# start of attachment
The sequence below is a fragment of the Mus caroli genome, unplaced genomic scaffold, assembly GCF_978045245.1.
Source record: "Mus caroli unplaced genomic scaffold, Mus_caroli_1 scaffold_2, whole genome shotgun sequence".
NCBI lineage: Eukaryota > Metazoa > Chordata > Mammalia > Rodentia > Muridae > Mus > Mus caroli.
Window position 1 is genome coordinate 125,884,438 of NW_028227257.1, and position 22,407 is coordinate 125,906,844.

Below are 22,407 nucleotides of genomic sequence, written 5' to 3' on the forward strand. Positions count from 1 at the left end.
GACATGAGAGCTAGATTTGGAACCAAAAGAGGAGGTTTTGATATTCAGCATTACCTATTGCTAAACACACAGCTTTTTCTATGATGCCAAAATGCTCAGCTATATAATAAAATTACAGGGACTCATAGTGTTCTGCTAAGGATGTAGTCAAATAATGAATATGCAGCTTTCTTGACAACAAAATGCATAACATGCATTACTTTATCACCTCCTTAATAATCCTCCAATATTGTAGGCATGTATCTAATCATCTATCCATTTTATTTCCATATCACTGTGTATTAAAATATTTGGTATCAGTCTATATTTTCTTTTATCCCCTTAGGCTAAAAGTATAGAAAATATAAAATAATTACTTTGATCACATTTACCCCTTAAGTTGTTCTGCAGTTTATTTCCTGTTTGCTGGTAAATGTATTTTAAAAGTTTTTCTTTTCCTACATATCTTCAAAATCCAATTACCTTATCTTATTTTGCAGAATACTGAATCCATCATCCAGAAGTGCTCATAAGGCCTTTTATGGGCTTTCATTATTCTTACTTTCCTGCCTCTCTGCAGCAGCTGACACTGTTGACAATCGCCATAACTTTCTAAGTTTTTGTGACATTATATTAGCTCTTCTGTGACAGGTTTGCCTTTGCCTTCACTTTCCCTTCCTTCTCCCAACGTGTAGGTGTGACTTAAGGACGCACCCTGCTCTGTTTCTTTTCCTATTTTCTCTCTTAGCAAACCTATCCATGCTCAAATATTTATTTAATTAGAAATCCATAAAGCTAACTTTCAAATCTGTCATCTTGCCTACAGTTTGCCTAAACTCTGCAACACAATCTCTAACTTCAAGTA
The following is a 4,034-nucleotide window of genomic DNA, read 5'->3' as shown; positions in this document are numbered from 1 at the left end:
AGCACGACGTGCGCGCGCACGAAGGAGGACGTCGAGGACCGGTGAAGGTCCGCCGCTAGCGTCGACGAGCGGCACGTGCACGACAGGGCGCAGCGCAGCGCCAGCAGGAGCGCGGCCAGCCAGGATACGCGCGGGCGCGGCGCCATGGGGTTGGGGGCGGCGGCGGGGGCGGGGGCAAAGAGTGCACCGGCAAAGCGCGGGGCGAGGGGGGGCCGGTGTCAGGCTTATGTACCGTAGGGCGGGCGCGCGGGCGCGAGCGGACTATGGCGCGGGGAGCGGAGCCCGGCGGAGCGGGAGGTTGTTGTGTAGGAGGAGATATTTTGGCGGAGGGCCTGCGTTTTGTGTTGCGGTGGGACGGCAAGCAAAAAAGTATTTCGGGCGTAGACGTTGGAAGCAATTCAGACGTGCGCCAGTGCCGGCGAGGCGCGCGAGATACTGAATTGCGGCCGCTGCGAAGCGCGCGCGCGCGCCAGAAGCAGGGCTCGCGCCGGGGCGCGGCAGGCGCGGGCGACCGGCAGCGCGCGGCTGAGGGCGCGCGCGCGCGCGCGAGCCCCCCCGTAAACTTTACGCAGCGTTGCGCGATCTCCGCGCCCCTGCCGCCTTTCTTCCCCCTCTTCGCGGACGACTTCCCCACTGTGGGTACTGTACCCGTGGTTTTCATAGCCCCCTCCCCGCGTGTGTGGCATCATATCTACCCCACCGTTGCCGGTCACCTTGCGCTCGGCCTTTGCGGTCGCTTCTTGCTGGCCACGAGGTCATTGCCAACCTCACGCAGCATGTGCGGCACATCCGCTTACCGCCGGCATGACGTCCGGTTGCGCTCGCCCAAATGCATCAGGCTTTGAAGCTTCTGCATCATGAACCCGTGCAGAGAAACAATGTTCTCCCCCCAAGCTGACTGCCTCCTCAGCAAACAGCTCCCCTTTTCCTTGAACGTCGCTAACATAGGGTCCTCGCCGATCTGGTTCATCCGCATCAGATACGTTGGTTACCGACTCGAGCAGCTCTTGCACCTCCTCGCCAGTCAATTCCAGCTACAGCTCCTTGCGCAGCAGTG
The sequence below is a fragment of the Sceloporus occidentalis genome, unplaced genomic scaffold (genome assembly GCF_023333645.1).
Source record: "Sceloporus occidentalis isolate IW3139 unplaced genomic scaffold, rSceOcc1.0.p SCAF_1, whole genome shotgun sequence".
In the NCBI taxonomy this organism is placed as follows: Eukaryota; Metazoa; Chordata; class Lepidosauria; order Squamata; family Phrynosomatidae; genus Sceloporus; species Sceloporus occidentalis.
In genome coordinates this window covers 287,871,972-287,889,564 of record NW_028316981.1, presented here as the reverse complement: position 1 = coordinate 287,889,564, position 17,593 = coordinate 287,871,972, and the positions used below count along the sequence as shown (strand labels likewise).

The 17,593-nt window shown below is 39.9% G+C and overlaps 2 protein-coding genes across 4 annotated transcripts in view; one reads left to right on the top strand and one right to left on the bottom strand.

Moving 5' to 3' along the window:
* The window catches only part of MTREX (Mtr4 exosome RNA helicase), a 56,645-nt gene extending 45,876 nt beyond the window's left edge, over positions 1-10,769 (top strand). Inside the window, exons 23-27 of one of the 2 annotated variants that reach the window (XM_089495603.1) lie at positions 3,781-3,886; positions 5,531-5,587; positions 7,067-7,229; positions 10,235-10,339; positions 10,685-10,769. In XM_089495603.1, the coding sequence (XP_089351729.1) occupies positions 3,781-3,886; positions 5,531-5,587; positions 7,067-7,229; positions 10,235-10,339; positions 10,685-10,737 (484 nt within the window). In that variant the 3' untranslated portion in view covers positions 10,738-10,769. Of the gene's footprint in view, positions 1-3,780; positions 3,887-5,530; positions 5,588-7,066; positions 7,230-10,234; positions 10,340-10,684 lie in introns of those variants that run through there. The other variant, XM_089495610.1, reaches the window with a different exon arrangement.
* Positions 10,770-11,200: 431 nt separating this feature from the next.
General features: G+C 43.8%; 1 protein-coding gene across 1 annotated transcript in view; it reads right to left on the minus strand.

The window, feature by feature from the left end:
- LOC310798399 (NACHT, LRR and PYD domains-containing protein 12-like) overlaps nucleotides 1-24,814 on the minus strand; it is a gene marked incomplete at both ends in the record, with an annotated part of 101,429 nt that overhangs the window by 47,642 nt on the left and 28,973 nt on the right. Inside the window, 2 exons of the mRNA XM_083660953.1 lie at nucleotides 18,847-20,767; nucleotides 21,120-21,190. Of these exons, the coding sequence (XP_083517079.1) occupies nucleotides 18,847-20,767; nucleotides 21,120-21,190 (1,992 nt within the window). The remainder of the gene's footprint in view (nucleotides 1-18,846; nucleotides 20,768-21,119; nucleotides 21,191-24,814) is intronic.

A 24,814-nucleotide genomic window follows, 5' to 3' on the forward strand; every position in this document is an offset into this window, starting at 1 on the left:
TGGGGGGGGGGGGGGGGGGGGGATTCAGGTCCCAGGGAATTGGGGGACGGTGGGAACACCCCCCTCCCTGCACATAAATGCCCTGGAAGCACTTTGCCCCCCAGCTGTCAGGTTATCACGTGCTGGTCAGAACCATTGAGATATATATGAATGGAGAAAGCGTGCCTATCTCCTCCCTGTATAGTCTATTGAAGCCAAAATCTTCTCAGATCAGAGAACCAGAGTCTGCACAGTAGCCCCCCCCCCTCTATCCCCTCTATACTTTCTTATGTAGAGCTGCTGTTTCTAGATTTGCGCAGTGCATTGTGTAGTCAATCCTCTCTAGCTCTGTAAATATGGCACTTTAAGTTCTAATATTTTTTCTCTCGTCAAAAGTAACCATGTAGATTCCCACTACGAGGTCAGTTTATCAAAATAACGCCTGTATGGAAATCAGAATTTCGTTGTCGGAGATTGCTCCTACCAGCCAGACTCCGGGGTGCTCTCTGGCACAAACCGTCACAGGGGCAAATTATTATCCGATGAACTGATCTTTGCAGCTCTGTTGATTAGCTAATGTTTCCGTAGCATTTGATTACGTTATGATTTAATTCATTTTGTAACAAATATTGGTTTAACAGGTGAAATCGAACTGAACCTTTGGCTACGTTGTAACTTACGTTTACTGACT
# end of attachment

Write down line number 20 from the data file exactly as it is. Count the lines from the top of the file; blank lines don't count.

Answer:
A 24,814-nucleotide genomic window follows, 5' to 3' on the forward strand; every position in this document is an offset into this window, starting at 1 on the left: